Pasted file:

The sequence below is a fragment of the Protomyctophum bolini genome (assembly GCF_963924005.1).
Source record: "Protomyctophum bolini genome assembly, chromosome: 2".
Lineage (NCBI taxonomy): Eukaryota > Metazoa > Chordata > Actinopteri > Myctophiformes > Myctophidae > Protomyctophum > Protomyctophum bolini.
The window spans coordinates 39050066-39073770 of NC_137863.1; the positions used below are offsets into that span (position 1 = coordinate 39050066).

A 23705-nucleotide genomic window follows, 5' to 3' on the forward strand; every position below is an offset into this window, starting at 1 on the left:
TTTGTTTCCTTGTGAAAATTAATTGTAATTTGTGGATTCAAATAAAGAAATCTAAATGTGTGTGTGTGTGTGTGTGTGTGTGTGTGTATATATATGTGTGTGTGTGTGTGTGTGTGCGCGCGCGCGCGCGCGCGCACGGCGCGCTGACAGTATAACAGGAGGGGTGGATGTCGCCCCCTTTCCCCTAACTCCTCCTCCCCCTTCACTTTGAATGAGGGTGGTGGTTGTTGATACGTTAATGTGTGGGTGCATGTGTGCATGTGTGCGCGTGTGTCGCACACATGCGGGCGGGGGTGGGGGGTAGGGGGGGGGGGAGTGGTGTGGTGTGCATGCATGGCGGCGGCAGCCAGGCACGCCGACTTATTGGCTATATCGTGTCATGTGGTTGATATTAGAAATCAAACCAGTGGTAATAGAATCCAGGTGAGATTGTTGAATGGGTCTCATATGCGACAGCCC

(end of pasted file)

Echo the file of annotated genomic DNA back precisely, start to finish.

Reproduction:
The sequence below is a fragment of the Protomyctophum bolini genome (assembly GCF_963924005.1).
Source record: "Protomyctophum bolini genome assembly, chromosome: 2".
Lineage (NCBI taxonomy): Eukaryota > Metazoa > Chordata > Actinopteri > Myctophiformes > Myctophidae > Protomyctophum > Protomyctophum bolini.
The window spans coordinates 39050066-39073770 of NC_137863.1; the positions used below are offsets into that span (position 1 = coordinate 39050066).

A 23705-nucleotide genomic window follows, 5' to 3' on the forward strand; every position below is an offset into this window, starting at 1 on the left:
TTTGTTTCCTTGTGAAAATTAATTGTAATTTGTGGATTCAAATAAAGAAATCTAAATGTGTGTGTGTGTGTGTGTGTGTGTGTGTGTATATATATGTGTGTGTGTGTGTGTGTGTGCGCGCGCGCGCGCGCGCGCACGGCGCGCTGACAGTATAACAGGAGGGGTGGATGTCGCCCCCTTTCCCCTAACTCCTCCTCCCCCTTCACTTTGAATGAGGGTGGTGGTTGTTGATACGTTAATGTGTGGGTGCATGTGTGCATGTGTGCGCGTGTGTCGCACACATGCGGGCGGGGGTGGGGGGTAGGGGGGGGGGGAGTGGTGTGGTGTGCATGCATGGCGGCGGCAGCCAGGCACGCCGACTTATTGGCTATATCGTGTCATGTGGTTGATATTAGAAATCAAACCAGTGGTAATAGAATCCAGGTGAGATTGTTGAATGGGTCTCATATGCGACAGCCC